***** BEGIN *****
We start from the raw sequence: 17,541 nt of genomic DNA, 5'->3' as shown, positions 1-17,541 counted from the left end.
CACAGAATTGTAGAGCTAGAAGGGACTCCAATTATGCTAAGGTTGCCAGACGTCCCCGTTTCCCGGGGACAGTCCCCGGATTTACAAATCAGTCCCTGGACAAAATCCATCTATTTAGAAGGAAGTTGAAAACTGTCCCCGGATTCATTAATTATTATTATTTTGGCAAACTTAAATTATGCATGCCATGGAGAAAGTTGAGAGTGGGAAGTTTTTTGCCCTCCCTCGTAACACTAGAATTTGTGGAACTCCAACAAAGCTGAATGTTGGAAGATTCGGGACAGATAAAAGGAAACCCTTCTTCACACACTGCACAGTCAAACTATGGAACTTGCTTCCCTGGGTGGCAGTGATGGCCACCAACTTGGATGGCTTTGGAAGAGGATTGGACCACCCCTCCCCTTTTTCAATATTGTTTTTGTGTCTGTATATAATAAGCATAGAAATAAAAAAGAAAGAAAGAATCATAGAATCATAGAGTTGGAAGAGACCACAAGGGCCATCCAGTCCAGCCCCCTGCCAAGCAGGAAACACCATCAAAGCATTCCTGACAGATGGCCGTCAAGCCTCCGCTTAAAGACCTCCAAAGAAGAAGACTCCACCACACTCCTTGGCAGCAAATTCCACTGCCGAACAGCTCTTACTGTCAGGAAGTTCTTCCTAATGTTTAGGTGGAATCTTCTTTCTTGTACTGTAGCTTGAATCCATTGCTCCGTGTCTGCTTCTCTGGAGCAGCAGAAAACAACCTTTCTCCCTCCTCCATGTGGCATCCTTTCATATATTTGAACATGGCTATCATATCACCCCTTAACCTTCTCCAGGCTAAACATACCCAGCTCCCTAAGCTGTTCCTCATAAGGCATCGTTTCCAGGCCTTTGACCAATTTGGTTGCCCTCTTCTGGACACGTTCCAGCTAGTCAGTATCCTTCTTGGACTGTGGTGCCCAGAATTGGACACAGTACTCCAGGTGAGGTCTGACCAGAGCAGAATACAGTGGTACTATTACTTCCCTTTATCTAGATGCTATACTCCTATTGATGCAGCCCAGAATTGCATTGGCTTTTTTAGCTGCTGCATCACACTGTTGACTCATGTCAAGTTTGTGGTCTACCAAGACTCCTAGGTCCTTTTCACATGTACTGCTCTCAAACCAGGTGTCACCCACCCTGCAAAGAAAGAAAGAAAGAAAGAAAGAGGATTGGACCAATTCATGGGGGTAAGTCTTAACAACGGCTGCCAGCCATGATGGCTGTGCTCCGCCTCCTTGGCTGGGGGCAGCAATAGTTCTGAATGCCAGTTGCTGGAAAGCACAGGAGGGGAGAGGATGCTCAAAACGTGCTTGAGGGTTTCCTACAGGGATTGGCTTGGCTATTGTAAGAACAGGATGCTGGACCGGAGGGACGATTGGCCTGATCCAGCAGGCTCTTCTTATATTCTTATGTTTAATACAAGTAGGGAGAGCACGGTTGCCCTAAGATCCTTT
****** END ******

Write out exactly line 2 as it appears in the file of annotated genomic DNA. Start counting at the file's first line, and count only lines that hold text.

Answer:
CACAGAATTGTAGAGCTAGAAGGGACTCCAATTATGCTAAGGTTGCCAGACGTCCCCGTTTCCCGGGGACAGTCCCCGGATTTACAAATCAGTCCCTGGACAAAATCCATCTATTTAGAAGGAAGTTGAAAACTGTCCCCGGATTCATTAATTATTATTATTTTGGCAAACTTAAATTATGCATGCCATGGAGAAAGTTGAGAGTGGGAAGTTTTTTGCCCTCCCTCGTAACACTAGAATTTGTGGAACTCCAACAAAGCTGAATGTTGGAAGATTCGGGACAGATAAAAGGAAACCCTTCTTCACACACTGCACAGTCAAACTATGGAACTTGCTTCCCTGGGTGGCAGTGATGGCCACCAACTTGGATGGCTTTGGAAGAGGATTGGACCACCCCTCCCCTTTTTCAATATTGTTTTTGTGTCTGTATATAATAAGCATAGAAATAAAAAAGAAAGAAAGAATCATAGAATCATAGAGTTGGAAGAGACCACAAGGGCCATCCAGTCCAGCCCCCTGCCAAGCAGGAAACACCATCAAAGCATTCCTGACAGATGGCCGTCAAGCCTCCGCTTAAAGACCTCCAAAGAAGAAGACTCCACCACACTCCTTGGCAGCAAATTCCACTGCCGAACAGCTCTTACTGTCAGGAAGTTCTTCCTAATGTTTAGGTGGAATCTTCTTTCTTGTACTGTAGCTTGAATCCATTGCTCCGTGTCTGCTTCTCTGGAGCAGCAGAAAACAACCTTTCTCCCTCCTCCATGTGGCATCCTTTCATATATTTGAACATGGCTATCATATCACCCCTTAACCTTCTCCAGGCTAAACATACCCAGCTCCCTAAGCTGTTCCTCATAAGGCATCGTTTCCAGGCCTTTGACCAATTTGGTTGCCCTCTTCTGGACACGTTCCAGCTAGTCAGTATCCTTCTTGGACTGTGGTGCCCAGAATTGGACACAGTACTCCAGGTGAGGTCTGACCAGAGCAGAATACAGTGGTACTATTACTTCCCTTTATCTAGATGCTATACTCCTATTGATGCAGCCCAGAATTGCATTGGCTTTTTTAGCTGCTGCATCACACTGTTGACTCATGTCAAGTTTGTGGTCTACCAAGACTCCTAGGTCCTTTTCACATGTACTGCTCTCAAACCAGGTGTCACCCACCCTGCAAAGAAAGAAAGAAAGAAAGAAAGAGGATTGGACCAATTCATGGGGGTAAGTCTTAACAACGGCTGCCAGCCATGATGGCTGTGCTCCGCCTCCTTGGCTGGGGGCAGCAATAGTTCTGAATGCCAGTTGCTGGAAAGCACAGGAGGGGAGAGGATGCTCAAAACGTGCTTGAGGGTTTCCTACAGGGATTGGCTTGGCTATTGTAAGAACAGGATGCTGGACCGGAGGGACGATTGGCCTGATCCAGCAGGCTCTTCTTATATTCTTATGTTTAATACAAGTAGGGAGAGCACGGTTGCCCTAAGATCCTTT